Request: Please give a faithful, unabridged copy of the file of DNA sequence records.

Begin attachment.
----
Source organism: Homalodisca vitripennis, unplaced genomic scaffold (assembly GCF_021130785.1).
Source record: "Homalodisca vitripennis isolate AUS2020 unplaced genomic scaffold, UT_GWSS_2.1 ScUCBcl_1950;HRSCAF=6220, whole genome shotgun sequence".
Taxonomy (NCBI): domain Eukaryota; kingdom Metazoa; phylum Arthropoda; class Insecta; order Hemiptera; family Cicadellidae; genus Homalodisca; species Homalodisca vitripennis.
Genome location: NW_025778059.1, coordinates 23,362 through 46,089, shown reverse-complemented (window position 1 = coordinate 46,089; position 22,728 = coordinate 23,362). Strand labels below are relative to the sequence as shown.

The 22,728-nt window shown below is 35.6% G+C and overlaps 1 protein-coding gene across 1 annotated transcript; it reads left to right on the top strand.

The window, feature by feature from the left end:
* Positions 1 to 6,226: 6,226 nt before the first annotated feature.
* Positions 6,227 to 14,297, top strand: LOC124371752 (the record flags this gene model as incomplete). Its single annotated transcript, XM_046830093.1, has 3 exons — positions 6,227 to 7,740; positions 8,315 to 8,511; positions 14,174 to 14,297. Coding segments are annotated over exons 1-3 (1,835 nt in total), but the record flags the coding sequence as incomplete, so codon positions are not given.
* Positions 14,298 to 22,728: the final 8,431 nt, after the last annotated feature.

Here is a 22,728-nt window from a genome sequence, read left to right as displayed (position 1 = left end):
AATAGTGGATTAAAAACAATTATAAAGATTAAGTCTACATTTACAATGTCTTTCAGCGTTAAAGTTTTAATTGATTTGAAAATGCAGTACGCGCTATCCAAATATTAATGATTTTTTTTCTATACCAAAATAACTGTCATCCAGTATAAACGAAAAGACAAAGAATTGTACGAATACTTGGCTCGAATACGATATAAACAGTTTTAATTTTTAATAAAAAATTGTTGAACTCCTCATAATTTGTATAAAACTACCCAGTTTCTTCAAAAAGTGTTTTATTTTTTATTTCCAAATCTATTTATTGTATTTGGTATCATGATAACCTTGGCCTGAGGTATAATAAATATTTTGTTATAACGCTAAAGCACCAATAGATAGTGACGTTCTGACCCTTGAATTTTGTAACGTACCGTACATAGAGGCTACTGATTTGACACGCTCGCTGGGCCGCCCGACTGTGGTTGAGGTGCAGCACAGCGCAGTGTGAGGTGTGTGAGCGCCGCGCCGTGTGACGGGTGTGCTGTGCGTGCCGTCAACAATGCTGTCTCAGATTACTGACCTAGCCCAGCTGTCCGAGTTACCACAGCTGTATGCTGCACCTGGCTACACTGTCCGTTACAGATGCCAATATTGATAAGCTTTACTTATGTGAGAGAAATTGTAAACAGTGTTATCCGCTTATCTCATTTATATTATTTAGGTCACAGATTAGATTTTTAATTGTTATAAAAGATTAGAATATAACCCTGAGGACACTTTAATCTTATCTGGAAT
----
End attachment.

Source organism: Homalodisca vitripennis, unplaced genomic scaffold (assembly GCF_021130785.1).
Source record: "Homalodisca vitripennis isolate AUS2020 unplaced genomic scaffold, UT_GWSS_2.1 ScUCBcl_1950;HRSCAF=6220, whole genome shotgun sequence".
Taxonomy (NCBI): domain Eukaryota; kingdom Metazoa; phylum Arthropoda; class Insecta; order Hemiptera; family Cicadellidae; genus Homalodisca; species Homalodisca vitripennis.
Genome location: NW_025778059.1, coordinates 23,362 through 46,089, shown reverse-complemented (window position 1 = coordinate 46,089; position 22,728 = coordinate 23,362). Strand labels below are relative to the sequence as shown.

The 22,728-nt window shown below is 35.6% G+C and overlaps 1 protein-coding gene across 1 annotated transcript; it reads left to right on the top strand.

The window, feature by feature from the left end:
* Positions 1 to 6,226: 6,226 nt before the first annotated feature.
* Positions 6,227 to 14,297, top strand: LOC124371752 (the record flags this gene model as incomplete). Its single annotated transcript, XM_046830093.1, has 3 exons — positions 6,227 to 7,740; positions 8,315 to 8,511; positions 14,174 to 14,297. Coding segments are annotated over exons 1-3 (1,835 nt in total), but the record flags the coding sequence as incomplete, so codon positions are not given.
* Positions 14,298 to 22,728: the final 8,431 nt, after the last annotated feature.

Here is a 22,728-nt window from a genome sequence, read left to right as displayed (position 1 = left end):
AATAGTGGATTAAAAACAATTATAAAGATTAAGTCTACATTTACAATGTCTTTCAGCGTTAAAGTTTTAATTGATTTGAAAATGCAGTACGCGCTATCCAAATATTAATGATTTTTTTTCTATACCAAAATAACTGTCATCCAGTATAAACGAAAAGACAAAGAATTGTACGAATACTTGGCTCGAATACGATATAAACAGTTTTAATTTTTAATAAAAAATTGTTGAACTCCTCATAATTTGTATAAAACTACCCAGTTTCTTCAAAAAGTGTTTTATTTTTTATTTCCAAATCTATTTATTGTATTTGGTATCATGATAACCTTGGCCTGAGGTATAATAAATATTTTGTTATAACGCTAAAGCACCAATAGATAGTGACGTTCTGACCCTTGAATTTTGTAACGTACCGTACATAGAGGCTACTGATTTGACACGCTCGCTGGGCCGCCCGACTGTGGTTGAGGTGCAGCACAGCGCAGTGTGAGGTGTGTGAGCGCCGCGCCGTGTGACGGGTGTGCTGTGCGTGCCGTCAACAATGCTGTCTCAGATTACTGACCTAGCCCAGCTGTCCGAGTTACCACAGCTGTATGCTGCACCTGGCTACACTGTCCGTTACAGATGCCAATATTGATAAGCTTTACTTATGTGAGAGAAATTGTAAACAGTGTTATCCGCTTATCTCATTTATATTATTTAGGTCACAGATTAGATTTTTAATTGTTATAAAAGATTAGAATATAACCCTGAGGACACTTTAATCTTATCTGGAAT